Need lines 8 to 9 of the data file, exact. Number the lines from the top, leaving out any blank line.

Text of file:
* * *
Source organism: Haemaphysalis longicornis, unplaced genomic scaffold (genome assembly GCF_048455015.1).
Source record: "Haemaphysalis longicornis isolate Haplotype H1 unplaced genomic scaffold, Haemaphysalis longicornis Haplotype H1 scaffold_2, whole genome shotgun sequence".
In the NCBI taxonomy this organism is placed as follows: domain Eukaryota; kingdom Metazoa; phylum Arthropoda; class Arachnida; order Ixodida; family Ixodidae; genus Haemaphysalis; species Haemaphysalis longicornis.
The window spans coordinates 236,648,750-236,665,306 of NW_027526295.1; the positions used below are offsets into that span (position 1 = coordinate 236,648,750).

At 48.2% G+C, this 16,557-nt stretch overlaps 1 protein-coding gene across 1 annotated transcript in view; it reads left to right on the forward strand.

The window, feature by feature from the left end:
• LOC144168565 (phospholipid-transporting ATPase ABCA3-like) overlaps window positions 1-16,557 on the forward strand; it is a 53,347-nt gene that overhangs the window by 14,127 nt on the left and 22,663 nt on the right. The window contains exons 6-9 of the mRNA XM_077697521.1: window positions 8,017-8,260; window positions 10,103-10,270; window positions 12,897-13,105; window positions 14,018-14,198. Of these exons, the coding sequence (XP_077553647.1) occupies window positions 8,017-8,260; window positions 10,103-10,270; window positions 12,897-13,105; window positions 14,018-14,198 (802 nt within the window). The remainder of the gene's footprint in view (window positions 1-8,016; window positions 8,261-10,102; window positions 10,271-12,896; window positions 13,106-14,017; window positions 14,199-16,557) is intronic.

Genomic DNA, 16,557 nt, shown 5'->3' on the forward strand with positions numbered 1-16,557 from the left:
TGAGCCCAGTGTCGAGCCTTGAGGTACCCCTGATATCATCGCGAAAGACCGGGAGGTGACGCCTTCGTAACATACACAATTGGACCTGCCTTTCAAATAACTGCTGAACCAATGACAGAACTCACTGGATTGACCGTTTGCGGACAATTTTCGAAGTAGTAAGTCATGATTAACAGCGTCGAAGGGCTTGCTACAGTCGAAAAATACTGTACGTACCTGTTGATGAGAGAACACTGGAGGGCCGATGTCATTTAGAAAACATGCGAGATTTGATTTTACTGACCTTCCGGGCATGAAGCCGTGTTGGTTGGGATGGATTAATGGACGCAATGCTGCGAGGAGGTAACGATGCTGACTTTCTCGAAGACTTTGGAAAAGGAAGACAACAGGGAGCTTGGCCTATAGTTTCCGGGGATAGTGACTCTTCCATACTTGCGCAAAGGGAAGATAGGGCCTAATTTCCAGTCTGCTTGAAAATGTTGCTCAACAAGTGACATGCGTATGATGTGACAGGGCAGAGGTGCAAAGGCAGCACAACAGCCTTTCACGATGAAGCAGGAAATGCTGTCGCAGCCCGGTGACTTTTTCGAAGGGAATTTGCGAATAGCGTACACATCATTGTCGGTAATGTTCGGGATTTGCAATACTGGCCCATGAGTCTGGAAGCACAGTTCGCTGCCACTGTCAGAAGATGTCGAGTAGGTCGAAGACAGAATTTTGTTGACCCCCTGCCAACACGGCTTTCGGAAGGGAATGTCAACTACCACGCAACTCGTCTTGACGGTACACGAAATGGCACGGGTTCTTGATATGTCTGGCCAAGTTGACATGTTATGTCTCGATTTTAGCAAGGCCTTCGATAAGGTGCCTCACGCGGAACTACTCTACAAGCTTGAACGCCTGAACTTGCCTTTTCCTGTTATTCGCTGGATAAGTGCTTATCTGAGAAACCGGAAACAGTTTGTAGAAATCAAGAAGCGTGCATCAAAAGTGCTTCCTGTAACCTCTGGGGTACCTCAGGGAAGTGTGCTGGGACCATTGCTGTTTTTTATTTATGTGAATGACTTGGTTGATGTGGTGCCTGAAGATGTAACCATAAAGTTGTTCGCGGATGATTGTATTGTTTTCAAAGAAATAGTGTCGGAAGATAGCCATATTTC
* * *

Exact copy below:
Genomic DNA, 16,557 nt, shown 5'->3' on the forward strand with positions numbered 1-16,557 from the left:
TGAGCCCAGTGTCGAGCCTTGAGGTACCCCTGATATCATCGCGAAAGACCGGGAGGTGACGCCTTCGTAACATACACAATTGGACCTGCCTTTCAAATAACTGCTGAACCAATGACAGAACTCACTGGATTGACCGTTTGCGGACAATTTTCGAAGTAGTAAGTCATGATTAACAGCGTCGAAGGGCTTGCTACAGTCGAAAAATACTGTACGTACCTGTTGATGAGAGAACACTGGAGGGCCGATGTCATTTAGAAAACATGCGAGATTTGATTTTACTGACCTTCCGGGCATGAAGCCGTGTTGGTTGGGATGGATTAATGGACGCAATGCTGCGAGGAGGTAACGATGCTGACTTTCTCGAAGACTTTGGAAAAGGAAGACAACAGGGAGCTTGGCCTATAGTTTCCGGGGATAGTGACTCTTCCATACTTGCGCAAAGGGAAGATAGGGCCTAATTTCCAGTCTGCTTGAAAATGTTGCTCAACAAGTGACATGCGTATGATGTGACAGGGCAGAGGTGCAAAGGCAGCACAACAGCCTTTCACGATGAAGCAGGAAATGCTGTCGCAGCCCGGTGACTTTTTCGAAGGGAATTTGCGAATAGCGTACACATCATTGTCGGTAATGTTCGGGATTTGCAATACTGGCCCATGAGTCTGGAAGCACAGTTCGCTGCCACTGTCAGAAGATGTCGAGTAGGTCGAAGACAGAATTTTGTTGACCCCCTGCCAACACGGCTTTCGGAAGGGAATGTCAACTACCACGCAACTCGTCTTGACGGTACACGAAATGGCACGGGTTCTTGATATGTCTGGCCAAGTTGACATGTTATGTCTCGATTTTAGCAAGGCCTTCGATAAGGTGCCTCACGCGGAACTACTCTACAAGCTTGAACGCCTGAACTTGCCTTTTCCTGTTATTCGCTGGATAAGTGCTTATCTGAGAAACCGGAAACAGTTTGTAGAAATCAAGAAGCGTGCATCAAAAGTGCTTCCTGTAACCTCTGGGGTACCTCAGGGAAGTGTGCTGGGACCATTGCTGTTTTTTATTTATGTGAATGACTTGGTTGATGTGGTGCCTGAAGATGTAACCATAAAGTTGTTCGCGGATGATTGTATTGTTTTCAAAGAAATAGTGTCGGAAGATAGCCATATTTC